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  #1  
Old 06-22-2013
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Question How to solve this A-a gradient question?

Patient develops hypoxemia 35 minutes after ingesting a lethal dose of barbituates. What is the patients abg look like?

PO2; PCO2; A-a
40; 50; 35
40; 60; 40
50; 25; 10
50; 80; 10
60; 35; 25

I got the question wrong. Was hoping somebody could help me work this problem out.
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Old 06-22-2013
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Barbiturates depress respiratory center
Increase PaCO2 retention due to hypoventilation and decrease PaO2
A-a gradient remains normal cause theres no V/Q problem, no shunt and no diffusion problem

So my best guess would be 50-80-10
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Old 06-22-2013
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Quote:
Originally Posted by JJacobs152 View Post
Patient develops hypoxemia 35 minutes after ingesting a lethal dose of barbituates. What is the patients abg look like?

PO2; PCO2; A-a
40; 50; 35
40; 60; 40
50; 25; 10
50; 80; 10
60; 35; 25

I got the question wrong. Was hoping somebody could help me work this problem out.
Goljon says it the best.

in barbiturate OD u have depression of respiratory center so she wont be breathing as much so causing resp acidosis. so CO2 should b high and u can eliminate C and E. then in barbiturate OD also u have a normal A-a gradient, so you can eliminate A and B and left with D.
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Old 06-22-2013
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I also think its D.
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Old 06-22-2013
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yup, thanks for the responses fellas. The PO2 level on the far left, that's PaO2, correct?

Can't you solve for the PAO2, using 150 - PCO2/.8. In this case it came out to be 50.

My question is, how do I go about differentiating what causes a normal A-a gradient, an increase in A-a gradient, and everything else. I feel this was an easy concept, that I shouldn't have gotten wrong.

I got as far as realizing, barbs depress respiratory function, so C and E would be out, & from there I got stuck.
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Old 06-22-2013
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When the respiratory function is depressed, the O2 in the alveoli decrease. Similarly the O2 in the pulmonary capillaries also decrease. Since both O2 levels decrease in a similar and equal way, the gradient(difference) between the two does not change. Therefore the A-a gradient is normal.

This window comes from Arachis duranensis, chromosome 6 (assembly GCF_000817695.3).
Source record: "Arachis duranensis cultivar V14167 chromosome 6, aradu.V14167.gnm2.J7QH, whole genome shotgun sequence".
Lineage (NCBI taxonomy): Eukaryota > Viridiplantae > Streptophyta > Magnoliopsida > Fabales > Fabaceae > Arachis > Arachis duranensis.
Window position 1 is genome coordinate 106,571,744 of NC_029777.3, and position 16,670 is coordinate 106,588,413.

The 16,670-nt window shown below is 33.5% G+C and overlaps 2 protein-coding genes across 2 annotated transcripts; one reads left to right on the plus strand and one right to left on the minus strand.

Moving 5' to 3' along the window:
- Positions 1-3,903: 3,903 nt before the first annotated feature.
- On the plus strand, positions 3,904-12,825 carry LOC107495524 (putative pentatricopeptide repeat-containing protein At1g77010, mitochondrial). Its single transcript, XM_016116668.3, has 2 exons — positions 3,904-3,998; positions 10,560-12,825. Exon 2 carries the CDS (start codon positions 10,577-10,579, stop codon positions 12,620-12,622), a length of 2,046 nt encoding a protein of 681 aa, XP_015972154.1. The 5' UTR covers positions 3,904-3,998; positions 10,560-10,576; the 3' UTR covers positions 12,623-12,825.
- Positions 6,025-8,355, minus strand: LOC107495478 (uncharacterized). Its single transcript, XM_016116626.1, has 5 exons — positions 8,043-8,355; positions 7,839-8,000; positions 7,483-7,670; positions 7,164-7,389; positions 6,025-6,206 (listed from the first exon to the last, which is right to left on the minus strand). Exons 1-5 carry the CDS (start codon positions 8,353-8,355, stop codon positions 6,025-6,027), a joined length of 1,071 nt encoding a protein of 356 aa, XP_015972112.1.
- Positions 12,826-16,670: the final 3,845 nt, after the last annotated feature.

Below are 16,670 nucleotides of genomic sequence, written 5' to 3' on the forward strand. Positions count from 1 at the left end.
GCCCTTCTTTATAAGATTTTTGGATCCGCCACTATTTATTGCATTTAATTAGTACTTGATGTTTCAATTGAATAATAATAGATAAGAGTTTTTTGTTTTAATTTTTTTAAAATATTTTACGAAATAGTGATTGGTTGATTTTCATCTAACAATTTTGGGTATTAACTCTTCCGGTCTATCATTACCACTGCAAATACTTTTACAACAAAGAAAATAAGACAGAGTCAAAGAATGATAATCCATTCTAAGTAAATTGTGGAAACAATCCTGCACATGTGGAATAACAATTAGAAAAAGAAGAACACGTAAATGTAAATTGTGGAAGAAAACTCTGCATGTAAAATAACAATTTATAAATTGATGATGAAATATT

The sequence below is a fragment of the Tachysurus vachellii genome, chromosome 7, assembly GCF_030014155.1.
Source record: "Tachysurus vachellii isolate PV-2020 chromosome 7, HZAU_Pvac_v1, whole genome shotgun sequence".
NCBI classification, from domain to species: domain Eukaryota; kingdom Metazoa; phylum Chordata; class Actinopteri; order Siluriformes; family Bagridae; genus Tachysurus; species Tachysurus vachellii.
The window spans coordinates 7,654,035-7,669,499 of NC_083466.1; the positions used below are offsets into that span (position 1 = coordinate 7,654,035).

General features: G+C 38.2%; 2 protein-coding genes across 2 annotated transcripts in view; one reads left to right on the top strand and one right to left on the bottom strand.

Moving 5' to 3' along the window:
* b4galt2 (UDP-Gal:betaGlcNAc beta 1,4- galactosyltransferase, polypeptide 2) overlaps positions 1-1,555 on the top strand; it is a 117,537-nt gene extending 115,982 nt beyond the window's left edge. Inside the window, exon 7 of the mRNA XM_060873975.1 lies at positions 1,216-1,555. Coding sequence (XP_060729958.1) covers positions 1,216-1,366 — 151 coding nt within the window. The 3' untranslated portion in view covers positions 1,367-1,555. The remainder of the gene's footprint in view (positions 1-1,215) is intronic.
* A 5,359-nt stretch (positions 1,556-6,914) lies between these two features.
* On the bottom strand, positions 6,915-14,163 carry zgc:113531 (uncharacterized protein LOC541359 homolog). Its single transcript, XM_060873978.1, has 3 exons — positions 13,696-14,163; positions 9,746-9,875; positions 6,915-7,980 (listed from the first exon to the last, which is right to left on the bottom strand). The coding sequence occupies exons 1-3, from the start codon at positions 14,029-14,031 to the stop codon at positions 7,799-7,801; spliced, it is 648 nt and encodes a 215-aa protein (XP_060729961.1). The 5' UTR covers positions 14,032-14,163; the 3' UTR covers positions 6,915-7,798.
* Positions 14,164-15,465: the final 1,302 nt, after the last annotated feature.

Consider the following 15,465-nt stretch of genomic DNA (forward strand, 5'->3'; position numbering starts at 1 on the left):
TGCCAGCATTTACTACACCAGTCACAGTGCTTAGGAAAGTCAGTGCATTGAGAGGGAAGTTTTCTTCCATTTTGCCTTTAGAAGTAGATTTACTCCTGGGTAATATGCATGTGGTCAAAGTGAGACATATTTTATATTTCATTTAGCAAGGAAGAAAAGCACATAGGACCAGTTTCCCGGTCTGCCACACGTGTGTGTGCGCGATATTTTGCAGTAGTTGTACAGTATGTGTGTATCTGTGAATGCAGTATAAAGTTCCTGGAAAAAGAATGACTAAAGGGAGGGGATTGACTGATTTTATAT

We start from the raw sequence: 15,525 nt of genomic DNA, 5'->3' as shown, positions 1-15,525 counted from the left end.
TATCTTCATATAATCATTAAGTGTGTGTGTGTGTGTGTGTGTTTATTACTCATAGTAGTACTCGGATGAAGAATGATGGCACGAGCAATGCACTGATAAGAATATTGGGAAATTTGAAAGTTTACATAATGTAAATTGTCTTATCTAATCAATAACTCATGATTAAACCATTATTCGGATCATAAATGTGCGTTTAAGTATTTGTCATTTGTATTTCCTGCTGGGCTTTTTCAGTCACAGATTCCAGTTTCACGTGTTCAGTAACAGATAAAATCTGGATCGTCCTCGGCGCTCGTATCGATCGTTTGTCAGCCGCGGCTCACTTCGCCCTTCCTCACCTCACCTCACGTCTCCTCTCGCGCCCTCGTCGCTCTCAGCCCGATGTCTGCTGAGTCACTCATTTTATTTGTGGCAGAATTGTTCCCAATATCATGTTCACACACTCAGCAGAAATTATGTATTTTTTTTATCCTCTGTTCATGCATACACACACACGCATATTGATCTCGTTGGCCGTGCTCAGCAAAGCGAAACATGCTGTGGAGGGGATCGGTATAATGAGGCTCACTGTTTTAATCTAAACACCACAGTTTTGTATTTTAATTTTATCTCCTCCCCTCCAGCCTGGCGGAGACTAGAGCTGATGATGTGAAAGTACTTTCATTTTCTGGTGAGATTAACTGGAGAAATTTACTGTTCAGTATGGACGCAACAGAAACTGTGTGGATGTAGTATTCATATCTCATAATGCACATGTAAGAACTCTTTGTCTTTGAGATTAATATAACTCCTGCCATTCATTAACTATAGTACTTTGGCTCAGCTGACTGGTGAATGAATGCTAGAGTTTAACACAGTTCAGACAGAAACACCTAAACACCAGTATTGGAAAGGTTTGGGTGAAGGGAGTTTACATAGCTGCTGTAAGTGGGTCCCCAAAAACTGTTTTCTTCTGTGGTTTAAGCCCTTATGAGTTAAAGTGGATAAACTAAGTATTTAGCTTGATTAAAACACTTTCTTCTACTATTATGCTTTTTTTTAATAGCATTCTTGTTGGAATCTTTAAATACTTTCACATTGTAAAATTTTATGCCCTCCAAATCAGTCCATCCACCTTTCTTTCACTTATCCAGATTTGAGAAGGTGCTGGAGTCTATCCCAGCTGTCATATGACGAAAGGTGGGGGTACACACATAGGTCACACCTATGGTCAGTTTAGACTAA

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Old 06-23-2013
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Quote:
Originally Posted by shima View Post
Goljon says it the best.

in barbiturate OD u have depression of respiratory center so she wont be breathing as much so causing resp acidosis. so CO2 should b high and u can eliminate C and E. then in barbiturate OD also u have a normal A-a gradient, so you can eliminate A and B and left with D.
You did not answer his question.
He's asking why and how do we know that A-a gradient is normal in barbiturates overdose.
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Old 06-23-2013
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Quote:
Originally Posted by JJacobs152 View Post
Patient develops hypoxemia 35 minutes after ingesting a lethal dose of barbituates. What is the patients abg look like?

PO2; PCO2; A-a
40; 50; 35
40; 60; 40
50; 25; 10
50; 80; 10
60; 35; 25

I got the question wrong. Was hoping somebody could help me work this problem out.
50, 80, 10
Barbiturate ingestion causes hypoventilation, due to respiratory center depression. And this results in hypoxemia and hypercapnia. No breathing- no gas circulation between lungs and atmospheric air- CO2 accumulates in lungs and O2 decreases because perfusion isn't impaired. And this is also a reason why A-a remains normal.
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Old 06-24-2013
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Ok......let's concentrate on the question at first......here it says you have a pt. scenario who has got barbiturate poisoning that means pt. is under respiratory depression. As pt. is hypoventilating so it will invariably result in retention in Carbon di oxide i.e. Hypercapnia as well as decrease in Oxygen conc. i.e. Hypoxemia. But the key fact is that there will be no increase in normal Alveolar-arterial Oxygen gradient as respiratory center is itself depressed. Here respiratory membrane is intact & there is no shunt anomaly mentioned. So just look for the option which says normal A-a gradient..........now u have only two options C and D. Now concentrate which one shows both hypoxemia+hypercapnia>>>>> It's only option D)

So my answer is D).....Hope it helps.
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